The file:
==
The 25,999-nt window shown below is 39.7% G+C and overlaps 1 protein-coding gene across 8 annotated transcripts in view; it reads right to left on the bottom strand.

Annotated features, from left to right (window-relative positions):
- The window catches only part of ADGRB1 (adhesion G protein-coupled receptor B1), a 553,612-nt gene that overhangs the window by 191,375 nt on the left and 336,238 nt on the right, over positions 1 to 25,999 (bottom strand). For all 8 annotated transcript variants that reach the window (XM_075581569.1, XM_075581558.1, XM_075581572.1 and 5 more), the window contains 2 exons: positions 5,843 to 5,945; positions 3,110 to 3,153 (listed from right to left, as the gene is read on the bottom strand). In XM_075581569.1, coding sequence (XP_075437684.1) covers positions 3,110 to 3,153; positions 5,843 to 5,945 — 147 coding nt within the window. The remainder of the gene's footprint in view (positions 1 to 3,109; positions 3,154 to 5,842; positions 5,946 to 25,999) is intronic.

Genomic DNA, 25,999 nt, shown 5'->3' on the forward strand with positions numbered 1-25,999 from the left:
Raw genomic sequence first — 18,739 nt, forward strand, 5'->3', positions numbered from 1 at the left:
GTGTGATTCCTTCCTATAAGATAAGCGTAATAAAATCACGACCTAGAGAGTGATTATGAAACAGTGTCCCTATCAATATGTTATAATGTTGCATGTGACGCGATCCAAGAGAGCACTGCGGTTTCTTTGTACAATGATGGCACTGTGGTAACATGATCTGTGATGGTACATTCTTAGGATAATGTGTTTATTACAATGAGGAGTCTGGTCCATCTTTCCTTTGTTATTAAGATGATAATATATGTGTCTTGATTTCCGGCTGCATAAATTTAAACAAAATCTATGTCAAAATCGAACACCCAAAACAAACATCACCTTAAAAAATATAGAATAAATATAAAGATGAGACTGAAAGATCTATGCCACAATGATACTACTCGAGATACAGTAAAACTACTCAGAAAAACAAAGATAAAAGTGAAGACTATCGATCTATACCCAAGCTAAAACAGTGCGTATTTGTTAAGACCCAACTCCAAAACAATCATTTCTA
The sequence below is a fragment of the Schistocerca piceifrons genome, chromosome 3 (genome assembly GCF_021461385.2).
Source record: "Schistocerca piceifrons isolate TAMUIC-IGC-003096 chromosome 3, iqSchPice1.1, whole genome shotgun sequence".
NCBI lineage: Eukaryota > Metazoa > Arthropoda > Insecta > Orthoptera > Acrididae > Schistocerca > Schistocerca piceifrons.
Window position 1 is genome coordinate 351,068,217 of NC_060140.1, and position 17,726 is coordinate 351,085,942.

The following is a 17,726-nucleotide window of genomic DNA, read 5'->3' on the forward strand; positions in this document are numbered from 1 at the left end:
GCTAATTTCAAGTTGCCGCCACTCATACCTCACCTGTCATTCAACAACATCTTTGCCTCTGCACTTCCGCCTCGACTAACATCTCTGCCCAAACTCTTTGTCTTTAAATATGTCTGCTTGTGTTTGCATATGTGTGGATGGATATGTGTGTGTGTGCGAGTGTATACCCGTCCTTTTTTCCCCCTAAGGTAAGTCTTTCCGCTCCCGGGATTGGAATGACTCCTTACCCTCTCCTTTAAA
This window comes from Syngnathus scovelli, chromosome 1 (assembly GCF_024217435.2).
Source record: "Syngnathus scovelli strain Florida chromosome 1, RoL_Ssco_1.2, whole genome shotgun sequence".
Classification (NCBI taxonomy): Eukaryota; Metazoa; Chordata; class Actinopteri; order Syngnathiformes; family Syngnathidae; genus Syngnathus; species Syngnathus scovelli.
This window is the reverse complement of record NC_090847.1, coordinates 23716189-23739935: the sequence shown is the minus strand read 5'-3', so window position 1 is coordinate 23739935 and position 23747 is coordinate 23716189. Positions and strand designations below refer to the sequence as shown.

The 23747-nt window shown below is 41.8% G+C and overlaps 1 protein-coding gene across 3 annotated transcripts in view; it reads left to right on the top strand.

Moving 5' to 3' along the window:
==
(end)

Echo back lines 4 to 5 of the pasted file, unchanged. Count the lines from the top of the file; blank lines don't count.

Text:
Genomic DNA, 25,999 nt, shown 5'->3' on the forward strand with positions numbered 1-25,999 from the left:
Raw genomic sequence first — 18,739 nt, forward strand, 5'->3', positions numbered from 1 at the left: